J. Crew

The logo of a J. Crew store in Los Gatos, Calif., is displayed in this file photo. The national retailer announced it has filed to begin Chapter 11 proceedings in federal bankruptcy court.

PHOENIX (3TV / CBS 5) - Bankruptcy attorneys predict a 'tsunami' of bankruptcy filings in the coming months, 3 On Your Side has learned.

It’s no secret that many retailers were struggling before the coronavirus pandemic. Analysts say stay at home orders across the country accelerated the downfall of many stores.

On Monday, J.Crew filed for bankruptcy, and in a statement, the company said it plans to remain in business and reorganize under Chapter 11 protection.

"Throughout this process, we will continue to provide our customers with the exceptional merchandise and service they expect from us, and we will continue all day-to-day operations, albeit under these extraordinary COVID-19-related circumstances," said Jan Singer, the chief executive officer of the J.Crew Group. "As we look to reopen our stores as quickly and safely as possible, this comprehensive financial restructuring should enable our business and brands to thrive for years to come."

According to the American Bankruptcy Institute, Chapter 11 bankruptcy filings were up 18% in March compared to a year ago. Bankruptcy attorney Bradley Stevens says it’s likely just the beginning.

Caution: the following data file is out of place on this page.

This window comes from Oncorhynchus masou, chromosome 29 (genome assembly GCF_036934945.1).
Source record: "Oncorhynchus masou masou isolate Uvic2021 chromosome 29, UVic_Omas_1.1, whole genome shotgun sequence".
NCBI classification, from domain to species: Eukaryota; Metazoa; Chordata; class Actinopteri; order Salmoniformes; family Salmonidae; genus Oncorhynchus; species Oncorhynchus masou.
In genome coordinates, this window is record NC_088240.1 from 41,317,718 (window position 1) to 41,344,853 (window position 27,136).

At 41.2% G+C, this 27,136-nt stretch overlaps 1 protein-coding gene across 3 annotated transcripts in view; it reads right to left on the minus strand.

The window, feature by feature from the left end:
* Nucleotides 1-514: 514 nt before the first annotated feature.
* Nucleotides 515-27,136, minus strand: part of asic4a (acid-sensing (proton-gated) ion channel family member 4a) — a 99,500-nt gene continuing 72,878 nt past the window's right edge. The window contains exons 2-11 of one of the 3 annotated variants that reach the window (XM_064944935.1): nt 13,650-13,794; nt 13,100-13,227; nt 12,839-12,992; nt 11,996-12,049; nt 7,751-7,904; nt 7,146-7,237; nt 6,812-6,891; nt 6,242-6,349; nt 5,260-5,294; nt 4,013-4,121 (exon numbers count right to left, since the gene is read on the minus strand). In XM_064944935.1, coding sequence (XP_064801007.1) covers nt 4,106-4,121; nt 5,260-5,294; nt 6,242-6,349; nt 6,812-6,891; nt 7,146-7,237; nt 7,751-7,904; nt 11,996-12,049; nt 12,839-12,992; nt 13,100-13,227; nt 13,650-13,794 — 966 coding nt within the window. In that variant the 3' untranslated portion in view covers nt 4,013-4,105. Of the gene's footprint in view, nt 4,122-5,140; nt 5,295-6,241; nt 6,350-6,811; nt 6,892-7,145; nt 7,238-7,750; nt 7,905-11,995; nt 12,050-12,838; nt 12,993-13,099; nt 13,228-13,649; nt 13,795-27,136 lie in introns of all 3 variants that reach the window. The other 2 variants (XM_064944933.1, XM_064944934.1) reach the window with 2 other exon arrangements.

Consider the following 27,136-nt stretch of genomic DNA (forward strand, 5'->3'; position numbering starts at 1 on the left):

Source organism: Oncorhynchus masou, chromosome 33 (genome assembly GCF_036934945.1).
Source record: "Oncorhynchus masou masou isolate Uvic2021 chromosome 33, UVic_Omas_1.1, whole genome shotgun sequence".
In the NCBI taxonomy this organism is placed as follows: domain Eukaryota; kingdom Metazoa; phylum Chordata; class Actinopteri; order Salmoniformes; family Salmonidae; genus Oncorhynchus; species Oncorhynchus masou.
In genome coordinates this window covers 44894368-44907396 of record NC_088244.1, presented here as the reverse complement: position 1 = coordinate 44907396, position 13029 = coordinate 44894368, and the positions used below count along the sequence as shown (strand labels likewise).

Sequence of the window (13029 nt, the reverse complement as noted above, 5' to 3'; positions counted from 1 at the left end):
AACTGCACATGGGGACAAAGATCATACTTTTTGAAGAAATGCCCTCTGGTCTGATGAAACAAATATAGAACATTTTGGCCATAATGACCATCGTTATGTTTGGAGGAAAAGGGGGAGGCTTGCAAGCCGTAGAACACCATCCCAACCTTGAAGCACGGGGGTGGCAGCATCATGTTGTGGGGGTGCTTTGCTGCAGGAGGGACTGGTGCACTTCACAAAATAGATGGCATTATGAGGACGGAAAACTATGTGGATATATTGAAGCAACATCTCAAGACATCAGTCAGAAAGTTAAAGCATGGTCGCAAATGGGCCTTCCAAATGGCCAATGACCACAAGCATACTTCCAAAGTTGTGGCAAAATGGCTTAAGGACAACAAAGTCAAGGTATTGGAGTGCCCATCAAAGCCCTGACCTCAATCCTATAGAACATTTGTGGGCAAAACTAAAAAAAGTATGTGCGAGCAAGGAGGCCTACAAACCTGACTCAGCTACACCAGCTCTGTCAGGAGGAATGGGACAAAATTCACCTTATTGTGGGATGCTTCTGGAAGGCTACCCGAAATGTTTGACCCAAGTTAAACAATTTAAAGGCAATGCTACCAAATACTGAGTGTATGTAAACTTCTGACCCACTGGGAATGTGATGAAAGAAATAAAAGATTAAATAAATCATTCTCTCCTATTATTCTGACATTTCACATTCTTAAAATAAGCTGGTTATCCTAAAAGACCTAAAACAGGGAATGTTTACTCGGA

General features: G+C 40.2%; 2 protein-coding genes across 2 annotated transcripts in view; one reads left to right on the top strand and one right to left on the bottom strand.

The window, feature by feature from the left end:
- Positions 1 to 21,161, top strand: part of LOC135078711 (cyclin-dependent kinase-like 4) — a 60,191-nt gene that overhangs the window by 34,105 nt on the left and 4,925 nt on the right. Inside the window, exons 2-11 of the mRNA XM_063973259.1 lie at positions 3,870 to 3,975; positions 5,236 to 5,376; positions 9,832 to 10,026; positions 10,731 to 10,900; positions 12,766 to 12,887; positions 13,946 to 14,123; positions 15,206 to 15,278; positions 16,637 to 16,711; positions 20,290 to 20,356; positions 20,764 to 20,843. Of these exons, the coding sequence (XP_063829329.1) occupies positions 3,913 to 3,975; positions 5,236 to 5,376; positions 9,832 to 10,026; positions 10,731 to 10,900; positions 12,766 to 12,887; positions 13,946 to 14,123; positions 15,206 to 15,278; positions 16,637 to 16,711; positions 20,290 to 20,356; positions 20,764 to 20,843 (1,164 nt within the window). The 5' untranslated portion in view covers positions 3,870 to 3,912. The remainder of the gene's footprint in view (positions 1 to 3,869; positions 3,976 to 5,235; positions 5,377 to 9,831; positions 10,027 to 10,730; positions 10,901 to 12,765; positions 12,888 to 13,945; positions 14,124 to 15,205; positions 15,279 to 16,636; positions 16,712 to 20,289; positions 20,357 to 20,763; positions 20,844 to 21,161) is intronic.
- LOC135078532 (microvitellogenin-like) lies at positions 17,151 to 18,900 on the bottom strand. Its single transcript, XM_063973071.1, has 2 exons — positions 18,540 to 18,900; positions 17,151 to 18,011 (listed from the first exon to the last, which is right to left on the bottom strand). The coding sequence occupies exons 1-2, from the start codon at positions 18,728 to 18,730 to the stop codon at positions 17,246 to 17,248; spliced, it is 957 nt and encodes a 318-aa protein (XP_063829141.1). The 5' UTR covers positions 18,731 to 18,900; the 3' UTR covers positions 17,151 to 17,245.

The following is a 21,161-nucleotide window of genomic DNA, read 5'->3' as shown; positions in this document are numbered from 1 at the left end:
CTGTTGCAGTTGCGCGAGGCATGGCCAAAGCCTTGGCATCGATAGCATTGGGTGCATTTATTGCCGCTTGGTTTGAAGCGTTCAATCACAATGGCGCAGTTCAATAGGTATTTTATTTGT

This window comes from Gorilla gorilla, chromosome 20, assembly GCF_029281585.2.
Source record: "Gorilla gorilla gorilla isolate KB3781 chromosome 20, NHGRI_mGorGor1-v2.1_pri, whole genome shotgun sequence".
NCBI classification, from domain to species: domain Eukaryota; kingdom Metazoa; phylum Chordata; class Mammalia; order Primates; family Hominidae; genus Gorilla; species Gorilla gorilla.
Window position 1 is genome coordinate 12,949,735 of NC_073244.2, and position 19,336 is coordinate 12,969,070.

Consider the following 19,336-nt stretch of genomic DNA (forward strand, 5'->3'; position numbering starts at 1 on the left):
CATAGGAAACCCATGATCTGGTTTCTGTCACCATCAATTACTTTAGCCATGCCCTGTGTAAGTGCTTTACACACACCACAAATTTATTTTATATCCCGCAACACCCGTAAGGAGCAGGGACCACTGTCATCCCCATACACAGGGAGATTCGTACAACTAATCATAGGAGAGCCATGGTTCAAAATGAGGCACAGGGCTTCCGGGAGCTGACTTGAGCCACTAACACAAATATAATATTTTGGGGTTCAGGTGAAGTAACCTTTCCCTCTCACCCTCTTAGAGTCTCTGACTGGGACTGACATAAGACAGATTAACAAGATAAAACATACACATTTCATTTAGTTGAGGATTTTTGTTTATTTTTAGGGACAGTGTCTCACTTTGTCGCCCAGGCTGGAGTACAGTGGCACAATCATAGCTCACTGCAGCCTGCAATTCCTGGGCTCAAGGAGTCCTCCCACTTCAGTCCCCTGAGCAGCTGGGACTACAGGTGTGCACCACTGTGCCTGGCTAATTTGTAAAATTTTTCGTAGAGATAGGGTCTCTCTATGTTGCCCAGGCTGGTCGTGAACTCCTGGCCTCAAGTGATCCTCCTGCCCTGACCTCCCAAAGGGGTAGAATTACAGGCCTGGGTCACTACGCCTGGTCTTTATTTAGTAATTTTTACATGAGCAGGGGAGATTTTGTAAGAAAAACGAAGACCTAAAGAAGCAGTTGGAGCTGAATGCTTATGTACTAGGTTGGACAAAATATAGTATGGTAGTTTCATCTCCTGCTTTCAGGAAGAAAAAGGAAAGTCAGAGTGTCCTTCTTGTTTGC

"I'm expecting a tsunami of bankruptcies over the next several months," Stevens told 3 On Your Side. "I think right now businesses are kind of hunkering down, waiting to see  how things shake out and then in two or three months, I think there’s going to be a lot of bankruptcy filings."

Chapter 11 bankruptcies allow businesses to restructure and stay in business. Stevens says a new federal law, the Small Business Reorganization Act, will help streamline what is typically a long and expensive process.  

"It's just an incredible, fortuitous circumstance that this new law was passed and went into effect in February before Coronavirus," Stevens said.

While Stevens calls the streamlined bankruptcy tool a "Godsend" for some, he cautioned reorganization is not the right move for every struggling business.  

"Business owners are going to have to decide if they have a strong business plan where they can emerge from a bankruptcy successfully," he said. "They need to have a game plan in mind where they have revenues, reduced expenses as best as they can, and projections on what their future business looks like."

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